London — Britain's aeronautics industry is jumping for joy over a huge deal with the United States for construction of a new generation of vertical takeoff Harrier jets.
Four hundred of the aircraft are to be built, and all but 60 of them will go into service with the US Marines. The others will be flown by the Royal Air Force (RAF).
The deal, which will mean over $:1 billion ($1.84 billion) in orders for the British aircraft industry, assures the Harrier jump-jet a life well into the 1990s. It also means that a form of modern technology devised over 20 years ago is at last reaching the point of major fulfillment.
First-generation Harriers began flying in the 1960s amid predictions that the plane's vertical short takeoff land landing (VSTOL) capability would revolutionize combat aircraft.
But then doubts and hesitations set in. The Harriers had only limited range. The payload they could carry was also restricted.
British planemakers tried to devise a version of the jump-jet that could carry more bombs and might be better able to defend itself against attacking aircraft.
In the end, many of these hopes fell by the wayside, and the British Defense Ministry decided to cooperate with the US on development of a joint-venture plane. The result is the AV8B, which will be flown by the US Marines and the RAF.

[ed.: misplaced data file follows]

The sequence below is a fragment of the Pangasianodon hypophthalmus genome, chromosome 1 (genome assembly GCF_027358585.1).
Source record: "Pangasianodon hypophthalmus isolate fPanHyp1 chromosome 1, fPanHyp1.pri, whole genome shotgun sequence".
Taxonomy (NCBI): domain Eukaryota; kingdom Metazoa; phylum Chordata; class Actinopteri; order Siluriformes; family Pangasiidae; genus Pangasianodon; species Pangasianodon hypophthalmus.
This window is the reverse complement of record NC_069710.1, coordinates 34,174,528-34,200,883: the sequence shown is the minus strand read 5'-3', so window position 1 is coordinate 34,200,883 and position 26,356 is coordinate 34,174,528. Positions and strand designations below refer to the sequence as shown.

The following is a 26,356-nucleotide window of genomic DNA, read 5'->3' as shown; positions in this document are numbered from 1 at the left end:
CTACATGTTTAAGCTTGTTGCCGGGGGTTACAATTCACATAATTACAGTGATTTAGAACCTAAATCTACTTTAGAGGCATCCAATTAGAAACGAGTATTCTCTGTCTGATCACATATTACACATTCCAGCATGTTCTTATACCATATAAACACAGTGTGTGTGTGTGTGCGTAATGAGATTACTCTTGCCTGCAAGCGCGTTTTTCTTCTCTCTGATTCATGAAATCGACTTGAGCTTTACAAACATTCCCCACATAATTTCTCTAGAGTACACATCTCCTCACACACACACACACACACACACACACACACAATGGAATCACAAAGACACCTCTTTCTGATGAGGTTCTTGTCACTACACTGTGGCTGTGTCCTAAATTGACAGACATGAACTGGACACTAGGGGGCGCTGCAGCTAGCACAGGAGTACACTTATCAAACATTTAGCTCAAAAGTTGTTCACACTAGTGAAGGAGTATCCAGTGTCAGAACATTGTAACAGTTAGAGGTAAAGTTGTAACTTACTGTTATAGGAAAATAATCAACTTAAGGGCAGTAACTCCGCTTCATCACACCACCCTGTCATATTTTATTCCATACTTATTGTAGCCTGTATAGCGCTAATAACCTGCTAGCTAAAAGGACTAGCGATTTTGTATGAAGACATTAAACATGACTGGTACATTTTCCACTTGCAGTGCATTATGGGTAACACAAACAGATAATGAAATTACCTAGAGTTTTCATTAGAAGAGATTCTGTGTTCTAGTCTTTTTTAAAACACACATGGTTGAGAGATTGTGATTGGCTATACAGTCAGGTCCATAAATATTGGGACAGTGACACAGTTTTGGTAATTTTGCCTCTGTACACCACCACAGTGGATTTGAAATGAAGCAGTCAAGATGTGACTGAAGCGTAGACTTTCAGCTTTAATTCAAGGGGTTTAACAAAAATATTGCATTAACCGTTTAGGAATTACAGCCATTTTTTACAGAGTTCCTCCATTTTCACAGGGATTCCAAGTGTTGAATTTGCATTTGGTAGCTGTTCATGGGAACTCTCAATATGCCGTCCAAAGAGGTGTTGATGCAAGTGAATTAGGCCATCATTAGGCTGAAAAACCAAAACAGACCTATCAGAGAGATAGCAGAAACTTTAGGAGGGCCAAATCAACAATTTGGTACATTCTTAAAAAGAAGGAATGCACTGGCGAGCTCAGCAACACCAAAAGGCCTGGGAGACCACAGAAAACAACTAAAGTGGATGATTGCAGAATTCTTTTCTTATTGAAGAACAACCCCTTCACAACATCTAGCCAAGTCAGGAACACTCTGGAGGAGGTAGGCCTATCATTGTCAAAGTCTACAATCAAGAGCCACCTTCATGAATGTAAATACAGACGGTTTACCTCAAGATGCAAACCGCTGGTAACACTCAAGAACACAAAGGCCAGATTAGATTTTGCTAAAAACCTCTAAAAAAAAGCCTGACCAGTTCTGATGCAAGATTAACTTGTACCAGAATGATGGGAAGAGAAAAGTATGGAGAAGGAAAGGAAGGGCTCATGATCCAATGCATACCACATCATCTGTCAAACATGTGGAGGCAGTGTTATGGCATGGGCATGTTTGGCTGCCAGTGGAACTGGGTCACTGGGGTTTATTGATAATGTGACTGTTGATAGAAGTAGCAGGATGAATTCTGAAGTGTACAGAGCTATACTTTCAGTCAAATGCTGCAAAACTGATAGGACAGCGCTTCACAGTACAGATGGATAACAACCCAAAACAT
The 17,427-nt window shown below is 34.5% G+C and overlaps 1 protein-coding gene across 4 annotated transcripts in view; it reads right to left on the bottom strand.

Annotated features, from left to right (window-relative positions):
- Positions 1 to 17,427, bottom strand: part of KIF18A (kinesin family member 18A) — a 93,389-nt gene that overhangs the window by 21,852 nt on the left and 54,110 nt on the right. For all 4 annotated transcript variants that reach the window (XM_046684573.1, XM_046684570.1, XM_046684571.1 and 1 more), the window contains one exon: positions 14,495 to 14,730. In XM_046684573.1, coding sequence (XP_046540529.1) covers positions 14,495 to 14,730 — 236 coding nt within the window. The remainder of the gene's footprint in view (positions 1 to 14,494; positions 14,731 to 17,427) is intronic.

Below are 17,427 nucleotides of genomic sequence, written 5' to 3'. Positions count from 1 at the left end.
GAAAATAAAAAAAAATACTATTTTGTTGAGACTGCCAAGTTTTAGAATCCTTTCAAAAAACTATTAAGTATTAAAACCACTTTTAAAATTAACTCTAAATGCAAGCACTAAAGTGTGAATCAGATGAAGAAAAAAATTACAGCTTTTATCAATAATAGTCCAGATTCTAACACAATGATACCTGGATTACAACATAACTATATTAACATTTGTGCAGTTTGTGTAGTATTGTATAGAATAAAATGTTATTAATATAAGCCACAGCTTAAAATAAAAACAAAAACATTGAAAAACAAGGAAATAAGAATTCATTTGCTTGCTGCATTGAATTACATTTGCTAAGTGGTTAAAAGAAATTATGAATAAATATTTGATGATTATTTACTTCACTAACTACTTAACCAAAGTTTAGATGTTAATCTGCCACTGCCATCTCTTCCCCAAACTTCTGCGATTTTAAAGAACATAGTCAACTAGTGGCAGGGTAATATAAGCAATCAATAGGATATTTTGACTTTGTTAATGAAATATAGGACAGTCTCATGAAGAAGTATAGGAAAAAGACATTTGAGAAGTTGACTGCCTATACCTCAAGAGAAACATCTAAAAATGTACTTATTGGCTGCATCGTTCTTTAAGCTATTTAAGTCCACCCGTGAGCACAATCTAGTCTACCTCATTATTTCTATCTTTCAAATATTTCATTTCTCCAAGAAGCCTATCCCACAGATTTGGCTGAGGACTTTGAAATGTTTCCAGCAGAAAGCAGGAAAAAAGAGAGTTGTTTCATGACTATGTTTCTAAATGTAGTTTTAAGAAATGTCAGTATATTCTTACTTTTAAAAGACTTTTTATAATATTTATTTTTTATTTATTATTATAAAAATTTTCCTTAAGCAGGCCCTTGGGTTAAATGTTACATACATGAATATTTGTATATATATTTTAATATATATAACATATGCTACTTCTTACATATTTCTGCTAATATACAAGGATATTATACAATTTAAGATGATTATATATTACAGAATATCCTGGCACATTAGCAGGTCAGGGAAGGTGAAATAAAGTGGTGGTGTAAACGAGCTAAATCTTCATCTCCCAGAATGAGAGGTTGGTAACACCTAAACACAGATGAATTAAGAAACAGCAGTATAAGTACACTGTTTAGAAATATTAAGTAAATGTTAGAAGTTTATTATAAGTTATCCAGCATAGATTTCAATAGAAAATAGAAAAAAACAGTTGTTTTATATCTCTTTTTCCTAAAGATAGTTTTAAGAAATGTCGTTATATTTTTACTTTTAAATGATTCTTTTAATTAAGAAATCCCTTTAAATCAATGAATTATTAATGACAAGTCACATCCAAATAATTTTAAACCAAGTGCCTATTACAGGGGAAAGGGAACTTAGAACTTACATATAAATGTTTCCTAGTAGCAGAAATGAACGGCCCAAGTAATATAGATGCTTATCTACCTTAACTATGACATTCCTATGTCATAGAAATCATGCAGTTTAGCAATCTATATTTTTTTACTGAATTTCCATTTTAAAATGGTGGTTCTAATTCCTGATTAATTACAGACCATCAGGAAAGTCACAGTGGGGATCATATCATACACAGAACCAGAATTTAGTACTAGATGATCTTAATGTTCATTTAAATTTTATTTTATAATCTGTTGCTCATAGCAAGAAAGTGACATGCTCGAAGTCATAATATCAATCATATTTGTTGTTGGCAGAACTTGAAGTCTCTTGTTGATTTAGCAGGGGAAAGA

The new plane will be faster and safer than the AV8B now in service with the Marine Corps. It will also carry an effective antitank gun, making it a deadly weapon against armored formations.
Under the joint deal, 60 percent of the airframe work will be done by the US firm McDonnell-Douglas; 75 percent of the work on the plane's Pegasus VSTOL engine will go to Rolls-Royce.
There will be assembly lines in Britain and the US.
A major attraction of the joint venture is that it opens the way for Anglo-American cooperation on the eventual development of a supersonic jump-jet to succeed the AV8B.
A prototype of the AV8B is already flying. Production of the 400-plane order is beginning already, and the first jets will start going into service on both sides of the Atlantic in two or three years.